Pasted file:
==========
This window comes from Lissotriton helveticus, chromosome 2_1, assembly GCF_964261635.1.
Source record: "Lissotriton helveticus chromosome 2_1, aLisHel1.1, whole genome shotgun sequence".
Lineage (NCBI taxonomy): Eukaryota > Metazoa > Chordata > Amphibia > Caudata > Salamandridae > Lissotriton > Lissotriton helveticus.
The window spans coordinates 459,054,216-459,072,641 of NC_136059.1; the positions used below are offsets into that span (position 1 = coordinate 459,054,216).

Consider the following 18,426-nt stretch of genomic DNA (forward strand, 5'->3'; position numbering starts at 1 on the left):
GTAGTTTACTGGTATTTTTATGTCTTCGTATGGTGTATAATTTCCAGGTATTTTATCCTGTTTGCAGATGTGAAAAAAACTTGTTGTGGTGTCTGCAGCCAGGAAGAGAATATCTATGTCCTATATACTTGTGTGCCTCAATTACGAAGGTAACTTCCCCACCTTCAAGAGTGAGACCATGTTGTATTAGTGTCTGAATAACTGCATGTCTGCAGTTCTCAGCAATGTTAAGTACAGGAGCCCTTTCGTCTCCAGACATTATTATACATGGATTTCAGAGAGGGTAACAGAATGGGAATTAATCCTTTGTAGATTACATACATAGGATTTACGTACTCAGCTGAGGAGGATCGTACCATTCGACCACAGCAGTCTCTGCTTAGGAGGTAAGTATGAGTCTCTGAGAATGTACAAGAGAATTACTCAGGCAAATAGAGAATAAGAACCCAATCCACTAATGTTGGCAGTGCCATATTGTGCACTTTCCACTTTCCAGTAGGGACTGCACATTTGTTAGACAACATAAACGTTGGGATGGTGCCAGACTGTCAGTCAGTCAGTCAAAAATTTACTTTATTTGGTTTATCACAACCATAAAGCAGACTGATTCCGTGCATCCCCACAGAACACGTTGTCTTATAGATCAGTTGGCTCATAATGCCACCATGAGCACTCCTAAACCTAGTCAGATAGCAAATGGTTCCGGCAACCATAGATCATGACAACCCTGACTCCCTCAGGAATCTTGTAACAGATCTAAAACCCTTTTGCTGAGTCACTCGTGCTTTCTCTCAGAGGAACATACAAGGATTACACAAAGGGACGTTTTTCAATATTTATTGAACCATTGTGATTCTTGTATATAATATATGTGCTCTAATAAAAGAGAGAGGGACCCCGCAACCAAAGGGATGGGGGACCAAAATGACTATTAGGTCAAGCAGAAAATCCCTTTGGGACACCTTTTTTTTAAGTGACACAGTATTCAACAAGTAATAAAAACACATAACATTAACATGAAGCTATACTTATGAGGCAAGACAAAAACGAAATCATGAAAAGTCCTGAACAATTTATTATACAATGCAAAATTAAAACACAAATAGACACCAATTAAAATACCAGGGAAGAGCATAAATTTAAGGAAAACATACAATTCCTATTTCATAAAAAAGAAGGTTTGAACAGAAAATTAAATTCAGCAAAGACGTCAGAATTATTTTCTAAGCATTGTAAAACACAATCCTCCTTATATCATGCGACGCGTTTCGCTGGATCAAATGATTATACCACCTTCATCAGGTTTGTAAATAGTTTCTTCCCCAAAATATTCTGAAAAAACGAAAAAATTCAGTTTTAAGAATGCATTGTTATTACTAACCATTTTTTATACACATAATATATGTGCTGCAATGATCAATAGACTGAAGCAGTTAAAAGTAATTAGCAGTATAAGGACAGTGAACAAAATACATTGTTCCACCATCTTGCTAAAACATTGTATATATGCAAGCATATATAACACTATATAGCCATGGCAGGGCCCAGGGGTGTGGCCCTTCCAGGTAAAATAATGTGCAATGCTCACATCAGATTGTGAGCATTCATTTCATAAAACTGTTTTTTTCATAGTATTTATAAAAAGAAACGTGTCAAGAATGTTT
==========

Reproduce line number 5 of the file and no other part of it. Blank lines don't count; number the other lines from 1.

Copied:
Consider the following 18,426-nt stretch of genomic DNA (forward strand, 5'->3'; position numbering starts at 1 on the left):